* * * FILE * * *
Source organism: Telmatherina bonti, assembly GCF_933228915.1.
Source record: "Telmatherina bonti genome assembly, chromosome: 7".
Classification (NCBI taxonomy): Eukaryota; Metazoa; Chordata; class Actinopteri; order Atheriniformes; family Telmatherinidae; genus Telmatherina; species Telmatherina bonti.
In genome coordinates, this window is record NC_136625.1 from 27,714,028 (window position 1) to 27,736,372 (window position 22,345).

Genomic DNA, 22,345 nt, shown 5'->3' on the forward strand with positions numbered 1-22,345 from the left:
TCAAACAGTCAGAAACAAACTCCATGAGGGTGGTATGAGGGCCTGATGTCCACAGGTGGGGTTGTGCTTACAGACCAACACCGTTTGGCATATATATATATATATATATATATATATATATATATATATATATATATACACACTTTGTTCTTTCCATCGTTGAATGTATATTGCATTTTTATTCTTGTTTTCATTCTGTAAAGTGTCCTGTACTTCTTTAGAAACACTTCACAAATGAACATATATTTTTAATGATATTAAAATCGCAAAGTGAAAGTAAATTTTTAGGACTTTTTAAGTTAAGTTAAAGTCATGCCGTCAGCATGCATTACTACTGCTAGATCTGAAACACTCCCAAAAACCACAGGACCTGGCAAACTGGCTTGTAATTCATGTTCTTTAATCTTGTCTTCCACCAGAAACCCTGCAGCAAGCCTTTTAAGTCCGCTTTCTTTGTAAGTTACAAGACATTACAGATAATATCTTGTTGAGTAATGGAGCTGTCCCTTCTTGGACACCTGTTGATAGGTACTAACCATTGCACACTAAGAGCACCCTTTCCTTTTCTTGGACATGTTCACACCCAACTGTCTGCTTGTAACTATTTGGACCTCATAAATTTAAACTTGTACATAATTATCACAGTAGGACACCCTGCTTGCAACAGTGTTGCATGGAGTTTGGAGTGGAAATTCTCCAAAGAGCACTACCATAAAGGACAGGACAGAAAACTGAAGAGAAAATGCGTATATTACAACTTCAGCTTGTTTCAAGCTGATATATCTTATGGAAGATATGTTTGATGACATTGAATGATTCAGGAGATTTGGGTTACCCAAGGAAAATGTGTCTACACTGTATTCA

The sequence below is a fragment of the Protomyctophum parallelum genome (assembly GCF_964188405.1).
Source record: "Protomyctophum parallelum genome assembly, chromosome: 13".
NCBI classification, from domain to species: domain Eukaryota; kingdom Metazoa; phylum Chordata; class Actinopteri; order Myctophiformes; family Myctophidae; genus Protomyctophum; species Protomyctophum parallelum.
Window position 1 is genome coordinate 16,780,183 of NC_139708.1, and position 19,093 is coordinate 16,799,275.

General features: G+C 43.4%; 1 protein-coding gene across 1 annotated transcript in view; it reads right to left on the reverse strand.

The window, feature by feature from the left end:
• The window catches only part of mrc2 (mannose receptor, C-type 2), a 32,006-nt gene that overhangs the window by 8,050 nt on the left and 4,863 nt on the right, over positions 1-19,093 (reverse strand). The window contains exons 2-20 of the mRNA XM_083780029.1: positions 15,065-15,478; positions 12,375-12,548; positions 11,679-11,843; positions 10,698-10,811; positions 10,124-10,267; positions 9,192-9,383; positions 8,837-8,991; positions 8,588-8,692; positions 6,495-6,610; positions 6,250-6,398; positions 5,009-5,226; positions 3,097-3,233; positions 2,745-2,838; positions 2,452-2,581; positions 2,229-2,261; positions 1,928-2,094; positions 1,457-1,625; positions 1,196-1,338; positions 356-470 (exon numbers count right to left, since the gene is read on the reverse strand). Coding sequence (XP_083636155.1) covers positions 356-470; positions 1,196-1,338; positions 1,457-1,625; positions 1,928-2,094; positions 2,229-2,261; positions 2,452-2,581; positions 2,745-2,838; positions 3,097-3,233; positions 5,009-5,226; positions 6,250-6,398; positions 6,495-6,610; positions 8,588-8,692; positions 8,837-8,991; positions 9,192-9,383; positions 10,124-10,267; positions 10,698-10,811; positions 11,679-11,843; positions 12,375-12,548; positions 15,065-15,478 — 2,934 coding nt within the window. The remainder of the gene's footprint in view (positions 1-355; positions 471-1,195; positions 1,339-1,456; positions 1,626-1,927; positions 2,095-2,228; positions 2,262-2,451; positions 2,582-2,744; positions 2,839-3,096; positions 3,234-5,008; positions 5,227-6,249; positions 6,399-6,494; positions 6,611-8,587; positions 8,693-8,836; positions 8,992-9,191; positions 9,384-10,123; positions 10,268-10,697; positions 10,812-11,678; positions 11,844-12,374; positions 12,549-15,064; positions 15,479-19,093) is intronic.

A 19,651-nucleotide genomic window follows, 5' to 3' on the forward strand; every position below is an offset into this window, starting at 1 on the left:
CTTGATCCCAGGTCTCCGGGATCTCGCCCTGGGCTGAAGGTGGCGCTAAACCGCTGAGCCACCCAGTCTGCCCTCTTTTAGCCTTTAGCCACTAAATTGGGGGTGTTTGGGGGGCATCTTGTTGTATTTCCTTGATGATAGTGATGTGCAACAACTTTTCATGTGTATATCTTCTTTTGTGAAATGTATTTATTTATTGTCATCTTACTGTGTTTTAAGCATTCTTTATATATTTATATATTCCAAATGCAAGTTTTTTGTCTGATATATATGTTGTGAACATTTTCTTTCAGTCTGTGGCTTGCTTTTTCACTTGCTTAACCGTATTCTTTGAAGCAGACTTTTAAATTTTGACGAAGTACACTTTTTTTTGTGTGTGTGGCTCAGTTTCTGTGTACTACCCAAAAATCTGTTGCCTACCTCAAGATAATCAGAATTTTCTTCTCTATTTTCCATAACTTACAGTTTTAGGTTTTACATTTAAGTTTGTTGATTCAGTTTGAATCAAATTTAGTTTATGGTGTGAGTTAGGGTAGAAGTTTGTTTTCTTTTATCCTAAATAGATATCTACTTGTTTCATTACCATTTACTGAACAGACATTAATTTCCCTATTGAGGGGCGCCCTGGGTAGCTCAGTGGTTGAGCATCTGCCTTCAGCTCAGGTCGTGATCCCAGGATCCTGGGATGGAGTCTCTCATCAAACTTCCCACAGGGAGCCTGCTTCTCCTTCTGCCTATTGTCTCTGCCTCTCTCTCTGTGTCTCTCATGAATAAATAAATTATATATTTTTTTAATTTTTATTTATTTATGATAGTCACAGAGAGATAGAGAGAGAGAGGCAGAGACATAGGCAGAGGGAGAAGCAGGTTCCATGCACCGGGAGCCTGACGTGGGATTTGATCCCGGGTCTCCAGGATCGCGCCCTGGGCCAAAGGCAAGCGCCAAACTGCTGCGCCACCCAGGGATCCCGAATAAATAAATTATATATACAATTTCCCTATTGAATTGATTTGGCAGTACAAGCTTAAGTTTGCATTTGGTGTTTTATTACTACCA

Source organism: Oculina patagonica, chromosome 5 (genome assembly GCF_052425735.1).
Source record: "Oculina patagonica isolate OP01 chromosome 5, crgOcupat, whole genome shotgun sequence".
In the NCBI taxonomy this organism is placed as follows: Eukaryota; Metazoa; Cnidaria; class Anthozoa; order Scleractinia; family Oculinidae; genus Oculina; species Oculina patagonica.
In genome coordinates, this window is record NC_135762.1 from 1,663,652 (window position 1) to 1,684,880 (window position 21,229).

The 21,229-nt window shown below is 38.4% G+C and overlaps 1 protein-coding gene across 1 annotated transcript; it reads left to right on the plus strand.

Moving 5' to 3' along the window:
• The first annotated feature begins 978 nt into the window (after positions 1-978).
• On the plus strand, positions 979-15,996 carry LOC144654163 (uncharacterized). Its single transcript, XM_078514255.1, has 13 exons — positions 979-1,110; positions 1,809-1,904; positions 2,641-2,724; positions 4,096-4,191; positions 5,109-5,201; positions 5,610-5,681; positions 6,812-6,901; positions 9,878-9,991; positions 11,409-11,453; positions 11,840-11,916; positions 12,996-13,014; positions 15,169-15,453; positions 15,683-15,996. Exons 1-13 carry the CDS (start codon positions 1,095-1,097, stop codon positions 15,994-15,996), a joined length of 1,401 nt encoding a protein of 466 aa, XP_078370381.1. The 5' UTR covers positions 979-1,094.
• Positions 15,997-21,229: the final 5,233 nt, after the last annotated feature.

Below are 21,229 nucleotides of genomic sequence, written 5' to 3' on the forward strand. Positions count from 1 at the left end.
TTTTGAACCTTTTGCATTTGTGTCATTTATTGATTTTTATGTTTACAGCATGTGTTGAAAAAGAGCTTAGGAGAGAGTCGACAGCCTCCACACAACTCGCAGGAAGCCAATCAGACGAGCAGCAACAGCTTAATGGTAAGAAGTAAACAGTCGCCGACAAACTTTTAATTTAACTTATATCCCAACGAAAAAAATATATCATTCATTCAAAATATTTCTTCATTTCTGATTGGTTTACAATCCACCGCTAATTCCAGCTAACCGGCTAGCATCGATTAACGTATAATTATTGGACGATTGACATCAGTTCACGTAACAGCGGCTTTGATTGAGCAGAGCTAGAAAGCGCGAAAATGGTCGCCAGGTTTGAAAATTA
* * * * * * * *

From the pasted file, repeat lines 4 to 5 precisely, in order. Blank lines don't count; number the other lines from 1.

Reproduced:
In genome coordinates, this window is record NC_136625.1 from 27,714,028 (window position 1) to 27,736,372 (window position 22,345).

Genomic DNA, 22,345 nt, shown 5'->3' on the forward strand with positions numbered 1-22,345 from the left: